Cosmic Waves interview with Blacklisted Magazine

Taking a ride on those Cosmic Waves

The Copenhagen four-piece speaks about their debut single, being a part of a queer feministic music collective, and life in the Danish DIY music scene.

Published: March 14, 2018Words: Cosmic Waves & J.Scott StrattonVideo: Inês Alessandra Gomes

Ihave been told that punk’s not dead. In fact, t-shirts have been telling me that for the last 25 years. Yet, it’s certainly not hard to conclude that the final nail may have been hammered into the coffin, given that you can now buy an Exploited, Ramones, Slayer or the very aforementioned “Punks Not Dead” t-shirt at H&M. C’est la vie. Such is the world of the mainstream – exploiting a movement and bastardizing it until it’s a shadow of its former self.

The one solace I can find in it all, is that the punk “mentality” is not dead. In truth, the moniker of “punk” long ago became too narrow to describe the breadth of independent creative music projects. Bands with the DIY attitude will be forever shaping the future of music – regardless of whether they create with distorted guitars, 808 samplers, banjos or tubas.

The Copenhagen four-piece shoegaze band Cosmic Waves is a perfect example of this. The fledgling band has only been popping around Danish venues for a little over a year now, and they’re already building hype. In that time, they’ve been relentlessly ambitious to exposing their music to the world, while still being fiercely devoted and connected to an underground collective of free-thinking creative musicians – namely the Danish music collective Dansk Beton.

Now, as we all do when we discover new music, my first reaction when I first came in contact with Cosmic Waves was to try and compare them with something I already know. Maybe it’s an American thing, but categorization makes me feel all safe and cozy.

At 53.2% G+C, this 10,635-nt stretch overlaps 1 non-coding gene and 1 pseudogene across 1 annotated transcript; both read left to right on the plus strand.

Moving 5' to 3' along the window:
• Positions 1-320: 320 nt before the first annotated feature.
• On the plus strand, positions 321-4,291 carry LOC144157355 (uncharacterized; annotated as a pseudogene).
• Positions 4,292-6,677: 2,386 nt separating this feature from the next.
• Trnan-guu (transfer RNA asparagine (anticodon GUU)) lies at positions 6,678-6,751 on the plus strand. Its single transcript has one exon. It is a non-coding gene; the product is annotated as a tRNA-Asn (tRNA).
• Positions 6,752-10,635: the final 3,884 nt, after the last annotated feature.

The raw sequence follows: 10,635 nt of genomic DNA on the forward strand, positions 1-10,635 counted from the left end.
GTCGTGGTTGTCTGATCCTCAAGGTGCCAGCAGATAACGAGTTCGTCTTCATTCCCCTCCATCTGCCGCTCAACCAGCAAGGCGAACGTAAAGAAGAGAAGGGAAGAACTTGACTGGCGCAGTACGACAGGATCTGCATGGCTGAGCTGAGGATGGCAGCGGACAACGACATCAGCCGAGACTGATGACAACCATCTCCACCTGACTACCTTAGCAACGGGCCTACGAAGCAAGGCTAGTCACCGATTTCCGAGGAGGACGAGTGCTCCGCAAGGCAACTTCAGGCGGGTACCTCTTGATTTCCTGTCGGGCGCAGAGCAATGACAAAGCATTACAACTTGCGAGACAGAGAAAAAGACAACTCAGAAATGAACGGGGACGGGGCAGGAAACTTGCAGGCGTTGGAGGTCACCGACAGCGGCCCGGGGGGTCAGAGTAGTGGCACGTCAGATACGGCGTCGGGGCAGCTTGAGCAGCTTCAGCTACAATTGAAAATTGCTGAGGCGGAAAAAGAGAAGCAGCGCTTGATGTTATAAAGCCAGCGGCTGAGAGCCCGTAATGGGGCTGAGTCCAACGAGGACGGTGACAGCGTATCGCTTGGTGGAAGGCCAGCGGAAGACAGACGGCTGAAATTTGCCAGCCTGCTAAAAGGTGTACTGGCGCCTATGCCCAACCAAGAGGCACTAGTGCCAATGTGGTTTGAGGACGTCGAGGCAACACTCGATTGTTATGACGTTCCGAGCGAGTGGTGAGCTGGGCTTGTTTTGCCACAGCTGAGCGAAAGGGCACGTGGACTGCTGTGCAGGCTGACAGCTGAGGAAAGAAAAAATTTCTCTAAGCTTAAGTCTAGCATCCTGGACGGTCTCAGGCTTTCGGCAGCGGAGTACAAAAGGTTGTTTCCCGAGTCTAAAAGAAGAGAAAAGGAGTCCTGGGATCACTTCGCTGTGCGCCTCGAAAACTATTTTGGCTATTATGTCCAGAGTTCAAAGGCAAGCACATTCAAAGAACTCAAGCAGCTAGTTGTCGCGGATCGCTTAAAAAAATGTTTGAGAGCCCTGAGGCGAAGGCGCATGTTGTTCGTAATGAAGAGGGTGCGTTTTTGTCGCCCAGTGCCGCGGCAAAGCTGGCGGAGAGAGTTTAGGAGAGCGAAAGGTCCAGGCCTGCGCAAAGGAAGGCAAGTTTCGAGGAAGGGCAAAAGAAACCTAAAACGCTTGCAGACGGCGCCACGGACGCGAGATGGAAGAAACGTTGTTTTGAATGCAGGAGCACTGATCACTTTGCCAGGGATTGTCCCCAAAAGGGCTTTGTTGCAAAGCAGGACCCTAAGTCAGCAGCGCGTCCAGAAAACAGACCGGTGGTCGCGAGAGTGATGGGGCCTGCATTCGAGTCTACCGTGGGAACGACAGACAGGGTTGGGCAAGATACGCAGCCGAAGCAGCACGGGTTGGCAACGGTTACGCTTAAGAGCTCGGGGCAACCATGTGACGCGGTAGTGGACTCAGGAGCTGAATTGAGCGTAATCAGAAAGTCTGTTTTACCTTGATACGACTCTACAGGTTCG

The band has this “Mazzy Star singing for The Jesus and Mary Chain” kind of vibe to it. If you listen long enough, you can hear all the familiar references and inspirations, but you’ll be hard-pressed to lock them all down because Cosmic Waves still have their own thing going on.

One solace I can take, despite all those references and inspirations now being exploited on the 199DK sale rack at Urban Outfitters, is that Cosmic Waves are in good company when it comes to staying rooted in the Danish music scene. With CPH locals like Bleach Blondes, Less Win, HVASS, Fugleflugten and a host of other DIY bands creating their own supply and demand, there is no fear of everything sacred turning into a commodified nightmare.

Cosmic Waves is a still a relatively new project, so tell me how it all came to be?

We formed in the cold winter months at the beginning of 2017 after Lisbet, Lasse and Martin had attended A Place To Bury Strangers at a Venue called Loppen in Freetown Christania. We’d all kind of known each other a bit through the psych scene, which is rather small in Copenhagen. All in all, we all shared a common love for post-punk, shoegaze and psych music and decided to meet up and jam and quickly ended up with a handful of songs. A few months later, Mia joined, and Cosmic Waves was born.